A new study has been published in nature that reveals some very worrying data. Looking back to see what has actually happened in the past is a good way to work out what is coming as we warm the planet, and it is that data that reveals the degree of warming required to melt vast Antarctic ice sheets.
About 2C warming is all that is needed for sea level to rise 20-30 feet – we are already very close to that.
Prior research has focused on the West Antarctic Ice Sheet, which predominantly sits on land below sea level, and contributes most of Antarctica’s ice melt today. This new study focuses upon the East Antarctic Ice Sheet which mostly lies on land above sea level. It is the largest ice sheet on Earth.
What exactly does this paper do?
we provide evidence from marine sedimentological and geochemical records for ice margin retreat or thinning in the vicinity of the Wilkes Subglacial Basin of East Antarctica during warm late Pleistocene interglacial intervals.
The most extreme changes in sediment provenance, recording changes in the locus of glacial erosion, occurred during marine isotope stages 5, 9, and 11, when Antarctic air temperatures11 were at least two degrees Celsius warmer than pre-industrial temperatures for 2,500 years or more.
But what does that mean?
our study indicates a close link between extended Antarctic warmth and ice loss from the Wilkes Subglacial Basin, providing ice-proximal data to support a contribution to sea level from a reduced East Antarctic Ice Sheet during warm interglacial intervals.
What they do not do is provide conclusive data for the whole of the Antarctic, this relates to just one region, the Wilkes Basin. What it does do is to offer evidence that when the global temperatures were about 2C above pre-industrial measurements, this vast area of ice melted and that led to a sea level rise of 20-30 feet.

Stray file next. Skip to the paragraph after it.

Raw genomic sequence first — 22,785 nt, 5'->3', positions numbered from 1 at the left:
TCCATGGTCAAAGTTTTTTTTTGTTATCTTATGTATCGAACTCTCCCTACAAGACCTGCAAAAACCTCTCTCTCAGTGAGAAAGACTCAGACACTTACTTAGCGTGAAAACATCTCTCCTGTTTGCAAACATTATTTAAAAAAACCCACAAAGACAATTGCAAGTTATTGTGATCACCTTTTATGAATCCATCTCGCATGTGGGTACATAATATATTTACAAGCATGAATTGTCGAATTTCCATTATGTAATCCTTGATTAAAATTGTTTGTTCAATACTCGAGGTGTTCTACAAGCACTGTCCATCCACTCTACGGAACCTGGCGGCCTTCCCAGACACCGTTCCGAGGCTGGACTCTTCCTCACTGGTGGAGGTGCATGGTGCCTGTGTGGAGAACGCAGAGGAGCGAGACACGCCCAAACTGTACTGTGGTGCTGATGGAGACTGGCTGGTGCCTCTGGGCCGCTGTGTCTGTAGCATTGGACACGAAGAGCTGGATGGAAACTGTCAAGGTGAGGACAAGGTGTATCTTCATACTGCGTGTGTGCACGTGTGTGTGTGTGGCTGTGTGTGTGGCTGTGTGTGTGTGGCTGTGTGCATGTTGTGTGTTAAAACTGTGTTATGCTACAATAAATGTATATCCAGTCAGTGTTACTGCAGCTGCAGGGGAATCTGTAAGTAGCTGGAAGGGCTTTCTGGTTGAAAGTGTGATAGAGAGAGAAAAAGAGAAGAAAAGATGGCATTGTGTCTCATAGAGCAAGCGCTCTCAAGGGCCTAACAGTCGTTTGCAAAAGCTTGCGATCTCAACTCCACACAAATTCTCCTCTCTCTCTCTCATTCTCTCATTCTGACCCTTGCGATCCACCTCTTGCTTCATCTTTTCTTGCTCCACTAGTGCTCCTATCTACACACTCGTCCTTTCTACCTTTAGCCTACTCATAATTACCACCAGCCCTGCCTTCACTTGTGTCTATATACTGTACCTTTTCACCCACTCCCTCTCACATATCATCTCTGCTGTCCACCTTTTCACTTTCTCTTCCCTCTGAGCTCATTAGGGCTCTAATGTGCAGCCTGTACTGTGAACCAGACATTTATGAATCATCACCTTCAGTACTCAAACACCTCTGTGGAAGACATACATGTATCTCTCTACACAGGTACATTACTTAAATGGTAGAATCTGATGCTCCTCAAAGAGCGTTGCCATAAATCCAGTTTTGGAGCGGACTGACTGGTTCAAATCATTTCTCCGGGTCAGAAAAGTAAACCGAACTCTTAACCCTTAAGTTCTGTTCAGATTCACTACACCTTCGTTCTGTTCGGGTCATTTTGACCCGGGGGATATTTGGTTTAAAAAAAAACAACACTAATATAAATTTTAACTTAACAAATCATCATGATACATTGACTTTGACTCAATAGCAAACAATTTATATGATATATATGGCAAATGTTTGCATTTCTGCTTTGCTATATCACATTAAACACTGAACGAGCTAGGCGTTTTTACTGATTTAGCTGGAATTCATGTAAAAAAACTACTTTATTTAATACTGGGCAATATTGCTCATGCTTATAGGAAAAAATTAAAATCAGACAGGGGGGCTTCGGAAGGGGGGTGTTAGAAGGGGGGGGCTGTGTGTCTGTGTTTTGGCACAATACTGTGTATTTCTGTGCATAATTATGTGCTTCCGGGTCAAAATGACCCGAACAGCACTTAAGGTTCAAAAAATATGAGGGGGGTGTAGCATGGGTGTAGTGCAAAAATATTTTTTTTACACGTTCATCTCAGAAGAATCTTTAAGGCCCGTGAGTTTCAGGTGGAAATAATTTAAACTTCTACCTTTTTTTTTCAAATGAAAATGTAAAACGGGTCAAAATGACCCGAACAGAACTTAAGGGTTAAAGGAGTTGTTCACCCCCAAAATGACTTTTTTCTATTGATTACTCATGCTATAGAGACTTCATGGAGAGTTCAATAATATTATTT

We are not far off that 2C rise today, this is all very very close.
How did they find this out?
The team chemically analysed layers of sediment from the ocean floor that originated from the Wilkes Subglacial Basin. They were collected during an expedition of the Integrated Ocean Drilling Program.
The researchers studied sediment layers that had settled on the sea floor during four previous warm intervals that occurred between ice ages (interglacials) over the past 450,000 years.
They found chemical ‘fingerprints’ in the sediment that revealed the changing patterns of erosion as the ice sheet advanced and retreated.
The findings show that:
- The ice sheet had retreated from its current size during some of the interglacials, when temperatures were as little as two degrees warmer than pre-industrial times.
- The most extreme changes in the ice sheet occurred during two interglacial periods 125,000 and 400,000 years ago, when global sea levels were between six and 13 metres higher than they are today.
- Ice loss from the sleeping giant probably made a significant contribution to those higher sea levels in the past.
The international team who conducted this research were led by Dr David Wilson of Imperial College. He and others have a few additional observations …
Dr David Wilson …
Studying ice sheet behaviour in the geological past can inform us about future changes. By building a picture of how the ice sheet has grown and shrunk as temperatures have fluctuated, we can predict the sleeping giant’s response to future warming.
“We learned that even modest warming of just two degrees, if sustained for a couple of thousand years, could melt the sleeping giant in some low-lying areas.
“With current global temperatures already one degree higher than during pre-industrial times, future ice loss seems inevitable if we fail to reduce carbon emissions.”
“On multi-centennial to millennial time scales, ice sheets will dominate global sea level rise and threaten to coastal regions around the globe. We must decarbonise our economy to keep global warming below 1.5 to two degrees, as targeted by the Paris Agreement, and to avoid major sea level rise in the future.”